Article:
Showing posts with label Battle of Parabiago. Show all posts
Showing posts with label Battle of Parabiago. Show all posts

20 February 2022

The Battle of Parabiago

When Visconti fought Visconti for control of Milan

One of the bronze doors of Milan cathedral, sculpted by Giannino Castiglioni, includes a scene from the battle
One of the bronze doors of Milan cathedral, sculpted by
Giannino Castiglioni, includes a scene from the battle

One of the bloodiest battles of the 14th century took place on this day near the village of Parabiago, about 20km (12 miles) northwest of Milan.

The Battle of Parabiago in 1339 saw the armies of Azzone Visconti, the ruler of Milan, defeat an attempt to unseat him by his exiled uncle, Lodrisio Visconti, leader of a mercenary army named the Compagnia di San Giorgio - the Company of St George.

In 1311, Lodrisio had helped Matteo Visconti and his son Galeazzo regain the rulership of Milan from the Della Torre family, who had previously held power in the city but was later instrumental in imprisoning Galeazzo and his son, Azzone, as part of a power struggle. When Galeazzo and Azzone ultimately escaped, Lodrisio fled.

Initially holding up in his castle at Seprio, about 38km (24 miles) northwest of Milan, near the city of Varese, he was besieged by soldiers led by Azzone, who destroyed the castle but failed to capture Lodrisio.

In exile, Lodrisio became a condottiero - a mercenary military leader - and found employment with the Della Scala family of Verona, also known as the Scaligeri, who controlled much of the area that today makes up Veneto, with the exception of Venice, as well as the key strategic cities and surrounding territories of Brescia in Lombardy, Parma in Emilia-Romagna and Lucca in northern Tuscany.

Azzone Visconti, Lord of Milan, who died soon after his army's victory
Azzone Visconti, Lord of Milan, who
died soon after his army's victory
The Scaligeri were the enemies of the Visconti but Lodrisio had no qualms about working for them and became wealthy in the process, bestowing upon himself the title of Lord of Seprio.

With the help of the Scaligeri, Lodrisio assembled an army of 6,500 men, made up of 2,500 mainly German knights, 1,000 Swiss halberdiers, and infantry and militia supplied by the Scaligeri. In 1339, the army was named the Compagnia di San Giorgio. Its first contract was to capture Milan for the Della Scala family, who had a score to settle with Azzone Visconti after he supported Venice in an earlier conflict against Verona.

Azzone, who was in poor health, ruled Milan with the help of two uncles, Luchino Visconti and Giovanni Visconti, the Bishop of Milan.

Lodrisio’s army set out for Lombardy in late January, 1339. They met resistance from the Milanese in Rivolta d'Adda, Cernusco sul Naviglio, Sesto di Monza and Legnano but each time had the numbers and the expertise to prevail.

In the meantime, with Azzone confined to Milan because of gout, Luchino had assembled a force comprising his citizen militia and 700 knights from Savoy, led by the Bolognese commander Ettore da Panigo. 

Luchino's army into two corps, one of which established a camp just outside the village of Parabiago. It was here, on 20 February, in deep snow, that Lodrisio launched an attack. Fierce fighting entailed, with heavy casualties on both sides, but ultimately Lodrisio’s company claimed victory, capturing Luchino.

There were more casualties as the Milanese force retreated but amid the confusion of the battlefield, not helped by the weather conditions, remaining elements of Luchino’s militia offered more resistance, delaying Lodrisio’s progress towards the city.  This bought enough time for Azzone to organise reinforcements.

Luchino Visconti was captured and then freed - perhaps by the saint
Luchino Visconti was captured and
then freed - perhaps by the saint
Meanwhile, bolstered by a militia force from the nearby town of Rho, Da Panigo’s knights surprised the 400 troops Lodrisio had left behind at Parabiago to guard the captured Luchino. These were quickly overcome and Luchino freed.

Da Panigo and Luchino were now able to join Azzone’s reinforcements in launching a violent assault on Lodriso’s remaining German knights and what followed was a rout.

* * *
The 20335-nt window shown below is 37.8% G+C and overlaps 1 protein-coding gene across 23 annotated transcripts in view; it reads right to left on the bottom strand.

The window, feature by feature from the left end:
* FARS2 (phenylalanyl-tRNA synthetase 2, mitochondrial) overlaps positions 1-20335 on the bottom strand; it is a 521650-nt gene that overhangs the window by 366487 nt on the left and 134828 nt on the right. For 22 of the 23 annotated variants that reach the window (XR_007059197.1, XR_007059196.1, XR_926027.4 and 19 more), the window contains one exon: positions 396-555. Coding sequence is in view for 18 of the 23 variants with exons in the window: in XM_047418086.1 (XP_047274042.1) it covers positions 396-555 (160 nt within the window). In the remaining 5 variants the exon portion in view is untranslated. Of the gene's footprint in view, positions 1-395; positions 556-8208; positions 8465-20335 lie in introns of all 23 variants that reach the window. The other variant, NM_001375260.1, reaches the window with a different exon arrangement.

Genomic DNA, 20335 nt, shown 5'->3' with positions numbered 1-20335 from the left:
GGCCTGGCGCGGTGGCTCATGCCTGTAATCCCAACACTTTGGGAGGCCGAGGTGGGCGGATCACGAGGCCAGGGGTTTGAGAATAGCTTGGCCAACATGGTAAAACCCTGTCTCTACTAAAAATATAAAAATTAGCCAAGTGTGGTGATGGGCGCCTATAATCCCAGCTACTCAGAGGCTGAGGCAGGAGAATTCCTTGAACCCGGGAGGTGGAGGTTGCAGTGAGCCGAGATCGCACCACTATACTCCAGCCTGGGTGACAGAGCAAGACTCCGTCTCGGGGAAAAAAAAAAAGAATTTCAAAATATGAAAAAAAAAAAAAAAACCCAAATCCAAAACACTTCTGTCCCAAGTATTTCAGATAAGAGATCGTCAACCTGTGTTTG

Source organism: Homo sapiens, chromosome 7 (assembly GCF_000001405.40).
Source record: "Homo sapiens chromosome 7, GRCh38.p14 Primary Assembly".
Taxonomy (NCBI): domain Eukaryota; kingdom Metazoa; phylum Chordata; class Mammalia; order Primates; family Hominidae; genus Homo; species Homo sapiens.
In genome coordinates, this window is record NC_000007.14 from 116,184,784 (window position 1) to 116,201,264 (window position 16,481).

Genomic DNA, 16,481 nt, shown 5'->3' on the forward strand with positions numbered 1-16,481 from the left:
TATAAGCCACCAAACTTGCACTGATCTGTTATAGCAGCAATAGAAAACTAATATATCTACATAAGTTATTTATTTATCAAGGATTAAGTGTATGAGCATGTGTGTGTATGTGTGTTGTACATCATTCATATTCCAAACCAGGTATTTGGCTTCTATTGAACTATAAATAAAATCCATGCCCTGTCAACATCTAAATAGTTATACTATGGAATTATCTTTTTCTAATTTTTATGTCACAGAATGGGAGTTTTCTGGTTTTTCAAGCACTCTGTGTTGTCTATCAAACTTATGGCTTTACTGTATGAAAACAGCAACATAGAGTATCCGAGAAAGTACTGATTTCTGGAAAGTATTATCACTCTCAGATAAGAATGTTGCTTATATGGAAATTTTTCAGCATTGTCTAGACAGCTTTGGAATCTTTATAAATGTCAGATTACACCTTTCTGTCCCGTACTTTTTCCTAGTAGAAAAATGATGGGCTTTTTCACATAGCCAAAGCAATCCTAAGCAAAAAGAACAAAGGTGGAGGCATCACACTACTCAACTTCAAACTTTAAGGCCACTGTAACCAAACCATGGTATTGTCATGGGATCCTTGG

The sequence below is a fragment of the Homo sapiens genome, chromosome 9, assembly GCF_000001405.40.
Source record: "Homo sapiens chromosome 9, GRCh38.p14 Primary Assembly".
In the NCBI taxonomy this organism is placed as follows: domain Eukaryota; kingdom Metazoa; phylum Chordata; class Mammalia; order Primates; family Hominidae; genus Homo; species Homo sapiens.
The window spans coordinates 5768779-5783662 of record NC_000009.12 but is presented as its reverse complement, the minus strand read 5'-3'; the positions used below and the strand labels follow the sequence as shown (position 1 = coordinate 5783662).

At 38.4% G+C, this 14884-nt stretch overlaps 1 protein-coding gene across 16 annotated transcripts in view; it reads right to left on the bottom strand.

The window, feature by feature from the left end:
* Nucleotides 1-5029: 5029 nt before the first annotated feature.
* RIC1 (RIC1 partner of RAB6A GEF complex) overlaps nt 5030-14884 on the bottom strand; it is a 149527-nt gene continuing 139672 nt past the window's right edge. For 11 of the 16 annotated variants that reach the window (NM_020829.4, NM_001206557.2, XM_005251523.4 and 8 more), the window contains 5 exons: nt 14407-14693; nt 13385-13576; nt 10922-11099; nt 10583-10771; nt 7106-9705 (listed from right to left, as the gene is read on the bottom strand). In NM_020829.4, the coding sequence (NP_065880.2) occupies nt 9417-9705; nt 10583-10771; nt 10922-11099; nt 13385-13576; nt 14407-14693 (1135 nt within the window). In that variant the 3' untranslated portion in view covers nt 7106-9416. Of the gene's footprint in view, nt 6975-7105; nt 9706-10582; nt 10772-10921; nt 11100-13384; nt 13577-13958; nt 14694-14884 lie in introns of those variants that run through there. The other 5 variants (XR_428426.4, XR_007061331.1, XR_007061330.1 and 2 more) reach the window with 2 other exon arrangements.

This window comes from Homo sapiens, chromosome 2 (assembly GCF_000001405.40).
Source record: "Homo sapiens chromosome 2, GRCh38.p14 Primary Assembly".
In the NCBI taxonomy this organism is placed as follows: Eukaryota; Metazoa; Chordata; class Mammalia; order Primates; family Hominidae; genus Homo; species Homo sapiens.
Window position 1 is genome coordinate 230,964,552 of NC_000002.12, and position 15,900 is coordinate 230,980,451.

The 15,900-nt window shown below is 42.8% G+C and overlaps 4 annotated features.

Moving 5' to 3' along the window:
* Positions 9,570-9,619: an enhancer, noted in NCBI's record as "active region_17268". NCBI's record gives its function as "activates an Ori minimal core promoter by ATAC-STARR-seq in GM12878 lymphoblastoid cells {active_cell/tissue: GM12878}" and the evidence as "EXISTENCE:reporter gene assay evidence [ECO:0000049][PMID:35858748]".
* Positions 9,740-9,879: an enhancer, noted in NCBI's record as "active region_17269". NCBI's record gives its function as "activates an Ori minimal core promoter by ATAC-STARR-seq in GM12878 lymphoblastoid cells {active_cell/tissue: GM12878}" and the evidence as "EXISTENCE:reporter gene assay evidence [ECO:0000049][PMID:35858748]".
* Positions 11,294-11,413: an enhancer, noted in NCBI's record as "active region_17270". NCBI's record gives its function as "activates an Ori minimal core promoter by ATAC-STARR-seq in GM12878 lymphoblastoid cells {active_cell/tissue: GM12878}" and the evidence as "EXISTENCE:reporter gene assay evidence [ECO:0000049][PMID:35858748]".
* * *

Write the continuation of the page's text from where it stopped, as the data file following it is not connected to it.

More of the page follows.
Legend has it that an apparition of Sant’Ambrogio (Saint Ambrosius), the patron saint of Milan, descended on horseback from a cloud to lead the Milanese troops in the decisive moments of the battle, and caused their enemies to panic.  A variation on the same story is that Sant’Ambrogio had intervened to untie the ropes binding Luchino to a walnut tree.

Although the victory belonged to Azzone and Luchino, there was a heavy price in bloodshed. It is estimated that 2,300 Milanese soldiers were killed, and at least 4,500 members of the Compagnia di San Giorgio.

Lodrisio was taken prisoner and locked up in an iron cage at the Castle of San Colombano al Lambro, southeast of Milan between Pavia and Piacenza. Although Azzone died soon after the battle, Lodrisio was not released until after Luchino’s death in 1349, when Archbishop Giovanni, who succeeded Luchino as Lord of Milan, granted him his freedom.

To give thanks for the successful defence of Milan, Giovanni Visconti had a church and an abbey built on the site of the battle in Parabiago, called Sant'Ambrogio della Vittoria - St. Ambrose of the Victory. Until 1581, a procession from Milan to Parabiago took place in February each year to remember the victory.

The campanile of the
church of Sant'Ambrogio

Travel tip:

The Parabiago of today falls within the boundaries of the greater Milan metropolitan area. After the battle it remained a relatively obscure village but began to grow in the 18th century and expanded quickly with the Industrial Revolution, becoming a centre for textile manufacture and shoe-making. After the first shoe factory was opened in 1899 and others followed, it became known as La Città della Calzatura - the City of the Shoe. It enjoyed a further boom in the 1960s and now has a population of almost 28,000. The original Chiesa di Sant’Ambrogio della Vittoria was demolished and another built in its place in the 18th century.

A snowy scene at the Castello Visconti di San Vito
A snowy scene at the Castello
Visconti di San Vito
Travel tip:

The castle to which Lodrisio Visconti originally fled following his exit from Milan may have been what is now the Castello Visconti di San Vito at Somma Lombardo, a town about 22km (14 miles) southwest of Varese that in mediaeval times came under the jurisdiction of the nearby town of Arsago Seprio, then an important political centre. The castle’s origins are said to date back to the ninth century. Development of the castle into a palace was started in 1448 by the brothers Francesco and Guido Visconti. In the 1950s, the castle complex came under the ownership of the Marquis Don Alberto Visconti of San Vito, a descendent of Francesco Visconti. Nowadays, it hosts meetings, seminars and banquets and is a popular venue for weddings.